Rubies Princess Leia Blaster 01 – Out Of The Box
To scratch that “I’ve not bought a gaudy children’s toy in a few weeks” itch, I’ve just taken delivery of my second Rubies Princess Leia blaster. The first one I bought is part way through conversion into the Return of the Jedi version of Leia’s blaster. Let’s just say its been consigned to the “I’ll get around to it one day” pile. Consequently, this blaster is destined for a straightforward fettle and repaint into what will hopefully be a pretty accurate Princess Leia blaster from Star Wars: A New Hope.
Is the Rubies Princess Leia Blaster Dimensionally Accurate?
For those that have not encountered the Rubies toy before (banned from the local toy store perhaps?) there are a few things to know. First of all, it’s pretty obvious that Rubies have built the master for their toy from real Margolin .22LR pistol – just like the folks that worked on the original prop, or at the very least on a resin casting of a real one. As a result, the bulk of the rubies princess Leia blaster is dimensionally accurate. As you can see from the images, the extended barrel and assorted gribblies are also very close to the screen used prop.
The Good the Bad and the Fugly
The Rubies Leia blaster is sized correctly, and pretty much all of the correct details are present. However, that’s not to say that it’s all sunshine and kittens. This is a mass-produced toy, there are a number of issues that need to be corrected to make this worthy of the word “replica” or indeed “prop”.
The most obvious problem is the finish. While white and orange are colours we associate with the Rebel Alliance, they’re a bit passe on a blaster. Furthermore, the seam lines where the two halves of the mould intersected are atrocious and will need extensive filler and sanding to produce an acceptable surface finish. There is one other issue, one that is only of importance if you are going to wave your blaster around making “authentic layzooor noises”. Naturally, as it’s a kids toy, the Rubies Princess Leia Blaster weighs about as much as my wallet – that is to say, the square root of fuck all.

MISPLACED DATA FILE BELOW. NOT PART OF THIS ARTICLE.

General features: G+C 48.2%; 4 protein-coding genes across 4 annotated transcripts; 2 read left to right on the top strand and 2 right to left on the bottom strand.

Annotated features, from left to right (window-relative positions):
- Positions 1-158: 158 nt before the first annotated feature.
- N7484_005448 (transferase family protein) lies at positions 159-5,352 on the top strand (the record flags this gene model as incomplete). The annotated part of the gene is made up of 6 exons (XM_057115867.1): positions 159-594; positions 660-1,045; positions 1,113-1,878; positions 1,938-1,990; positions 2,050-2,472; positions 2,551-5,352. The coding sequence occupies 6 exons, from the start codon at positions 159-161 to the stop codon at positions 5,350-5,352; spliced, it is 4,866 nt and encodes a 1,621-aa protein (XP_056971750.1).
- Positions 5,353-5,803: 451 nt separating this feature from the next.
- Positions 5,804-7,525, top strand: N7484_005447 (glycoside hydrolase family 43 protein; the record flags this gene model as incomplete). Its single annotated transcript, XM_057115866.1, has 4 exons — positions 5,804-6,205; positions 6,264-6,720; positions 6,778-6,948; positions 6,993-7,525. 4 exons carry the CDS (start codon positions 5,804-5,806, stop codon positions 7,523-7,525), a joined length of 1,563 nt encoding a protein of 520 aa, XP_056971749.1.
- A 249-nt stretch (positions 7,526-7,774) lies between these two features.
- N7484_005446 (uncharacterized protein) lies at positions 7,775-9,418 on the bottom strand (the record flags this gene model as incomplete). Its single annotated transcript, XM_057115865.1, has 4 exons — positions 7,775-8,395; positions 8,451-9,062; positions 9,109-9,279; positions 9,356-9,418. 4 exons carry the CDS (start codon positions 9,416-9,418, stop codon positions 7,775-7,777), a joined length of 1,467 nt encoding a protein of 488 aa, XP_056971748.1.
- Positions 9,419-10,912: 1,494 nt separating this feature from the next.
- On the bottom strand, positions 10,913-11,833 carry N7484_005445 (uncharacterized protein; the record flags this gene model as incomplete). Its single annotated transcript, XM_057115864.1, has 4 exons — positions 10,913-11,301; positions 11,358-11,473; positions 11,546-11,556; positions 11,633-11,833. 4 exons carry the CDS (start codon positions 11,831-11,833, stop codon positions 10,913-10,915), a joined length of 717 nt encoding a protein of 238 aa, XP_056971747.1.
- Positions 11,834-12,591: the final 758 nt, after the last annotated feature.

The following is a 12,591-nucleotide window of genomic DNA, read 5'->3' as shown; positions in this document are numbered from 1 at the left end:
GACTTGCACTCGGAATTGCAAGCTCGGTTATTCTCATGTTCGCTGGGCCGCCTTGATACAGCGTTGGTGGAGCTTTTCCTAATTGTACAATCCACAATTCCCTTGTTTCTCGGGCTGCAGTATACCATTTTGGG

Rubies Leia Blaster Image Gallery
How To Improve the Rubies Leia Blaster
The above can be remedied with simple tools and techniques for very little outlay. Consequently, this is a great project for those in the community that haven’t quite worked out how to hold down a job for more than 6 weeks, or are still paying off the last Graflex they “needed”.
First of all, the weight issue can be cured in a couple of different ways, my favourite of which involves drilling a hole in what would have been the mag well of the Margolin, and slowly pouring in your favourite casting resin. The added benefit of this method is that the blaster will feel (and sound) much more solid. The other method involves splitting the toy in half down the centre seam and filling it with lead flashing. Furthermore, this method will allow for alteration of the centre of balance for the blaster. The finishing issues can of course be solved with filler, sanding and painting – all of which I will cover in a future post.
Finally, I guess if you’ve got this far you don’t already own a Leia blaster and have at least a passing interest in Star Wars. If the above is correct, get over to Amazon (or wherever, I’m not your Dad) and pick up the Rubies Leia blaster before they go out of production. Most of all, they are dirt cheap and make a great basis for an iconic part of the Star Wars universe – there’s really no excuse.
Prop Builder, cutting mat enthusiast and part time Douglas Fir.
I’ve been making things since I was old enough to pronounce Lego. Consequently my maker life has been spent constructing, kit-bashing and scratch-building anything and everything that has taken my fancy. After dedicating my time to Wargaming, Model Armour & Railways, I stumbled across what has now become an obsession – Prop building.